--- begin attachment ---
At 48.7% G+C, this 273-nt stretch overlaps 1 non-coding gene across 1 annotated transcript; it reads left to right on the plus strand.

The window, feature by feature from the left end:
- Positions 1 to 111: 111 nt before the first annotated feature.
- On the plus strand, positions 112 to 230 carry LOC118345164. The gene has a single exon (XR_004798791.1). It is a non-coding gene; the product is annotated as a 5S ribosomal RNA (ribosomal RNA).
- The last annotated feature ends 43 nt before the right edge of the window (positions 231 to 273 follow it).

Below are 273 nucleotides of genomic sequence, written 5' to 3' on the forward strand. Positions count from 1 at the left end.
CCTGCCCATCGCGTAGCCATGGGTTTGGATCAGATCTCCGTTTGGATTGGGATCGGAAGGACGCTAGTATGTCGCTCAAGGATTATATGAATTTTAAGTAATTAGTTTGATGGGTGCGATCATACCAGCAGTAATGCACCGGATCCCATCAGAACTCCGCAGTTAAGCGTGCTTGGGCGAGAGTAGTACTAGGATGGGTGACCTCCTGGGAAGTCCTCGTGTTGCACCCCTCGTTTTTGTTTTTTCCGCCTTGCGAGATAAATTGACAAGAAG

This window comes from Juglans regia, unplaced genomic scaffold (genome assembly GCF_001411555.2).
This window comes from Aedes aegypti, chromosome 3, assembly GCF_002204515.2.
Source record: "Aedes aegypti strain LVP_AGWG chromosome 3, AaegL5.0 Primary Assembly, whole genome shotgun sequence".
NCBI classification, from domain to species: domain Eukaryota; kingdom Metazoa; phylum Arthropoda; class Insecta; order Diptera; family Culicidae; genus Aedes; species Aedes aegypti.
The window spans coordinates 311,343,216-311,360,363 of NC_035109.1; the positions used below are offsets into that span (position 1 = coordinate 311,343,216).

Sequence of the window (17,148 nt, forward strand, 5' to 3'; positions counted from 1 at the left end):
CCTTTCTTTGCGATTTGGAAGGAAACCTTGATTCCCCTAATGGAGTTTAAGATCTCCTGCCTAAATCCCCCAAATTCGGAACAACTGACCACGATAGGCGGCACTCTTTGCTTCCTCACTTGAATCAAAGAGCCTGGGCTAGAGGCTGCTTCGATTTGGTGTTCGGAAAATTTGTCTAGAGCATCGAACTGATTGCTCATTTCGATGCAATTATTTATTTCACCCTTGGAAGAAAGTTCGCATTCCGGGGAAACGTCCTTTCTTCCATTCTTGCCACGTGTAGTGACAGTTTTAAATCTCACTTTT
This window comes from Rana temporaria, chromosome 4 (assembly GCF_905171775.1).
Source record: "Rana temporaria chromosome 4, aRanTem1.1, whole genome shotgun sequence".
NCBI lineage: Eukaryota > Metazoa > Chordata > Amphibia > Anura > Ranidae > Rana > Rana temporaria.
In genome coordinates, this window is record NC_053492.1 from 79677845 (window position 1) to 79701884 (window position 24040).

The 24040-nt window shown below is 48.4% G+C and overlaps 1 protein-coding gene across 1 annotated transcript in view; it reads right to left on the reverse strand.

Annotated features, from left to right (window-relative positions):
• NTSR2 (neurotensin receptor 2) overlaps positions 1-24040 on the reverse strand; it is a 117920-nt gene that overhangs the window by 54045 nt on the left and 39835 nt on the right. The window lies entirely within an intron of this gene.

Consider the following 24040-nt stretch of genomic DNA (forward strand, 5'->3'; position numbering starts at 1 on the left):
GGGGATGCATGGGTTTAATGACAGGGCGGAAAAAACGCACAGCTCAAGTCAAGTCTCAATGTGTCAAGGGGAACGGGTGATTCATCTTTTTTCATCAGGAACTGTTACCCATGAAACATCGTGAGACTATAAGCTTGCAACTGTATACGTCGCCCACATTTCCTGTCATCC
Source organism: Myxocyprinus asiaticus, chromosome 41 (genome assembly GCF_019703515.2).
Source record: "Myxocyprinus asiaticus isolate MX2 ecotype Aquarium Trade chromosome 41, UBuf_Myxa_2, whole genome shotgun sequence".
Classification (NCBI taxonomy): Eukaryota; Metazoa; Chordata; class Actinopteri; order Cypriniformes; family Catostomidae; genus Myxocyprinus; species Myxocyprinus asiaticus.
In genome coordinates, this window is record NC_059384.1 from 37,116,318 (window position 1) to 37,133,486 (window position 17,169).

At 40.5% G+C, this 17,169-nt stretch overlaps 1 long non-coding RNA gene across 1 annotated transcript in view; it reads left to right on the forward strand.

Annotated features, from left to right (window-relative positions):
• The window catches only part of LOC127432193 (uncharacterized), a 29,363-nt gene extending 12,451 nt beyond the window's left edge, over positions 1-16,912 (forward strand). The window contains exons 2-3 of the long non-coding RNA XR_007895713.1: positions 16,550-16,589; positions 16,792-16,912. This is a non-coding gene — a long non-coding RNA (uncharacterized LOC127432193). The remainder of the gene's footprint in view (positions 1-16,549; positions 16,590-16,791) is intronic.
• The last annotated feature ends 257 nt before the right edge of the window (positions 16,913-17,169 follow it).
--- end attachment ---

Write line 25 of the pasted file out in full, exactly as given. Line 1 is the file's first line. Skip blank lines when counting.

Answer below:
Source record: "Myxocyprinus asiaticus isolate MX2 ecotype Aquarium Trade chromosome 41, UBuf_Myxa_2, whole genome shotgun sequence".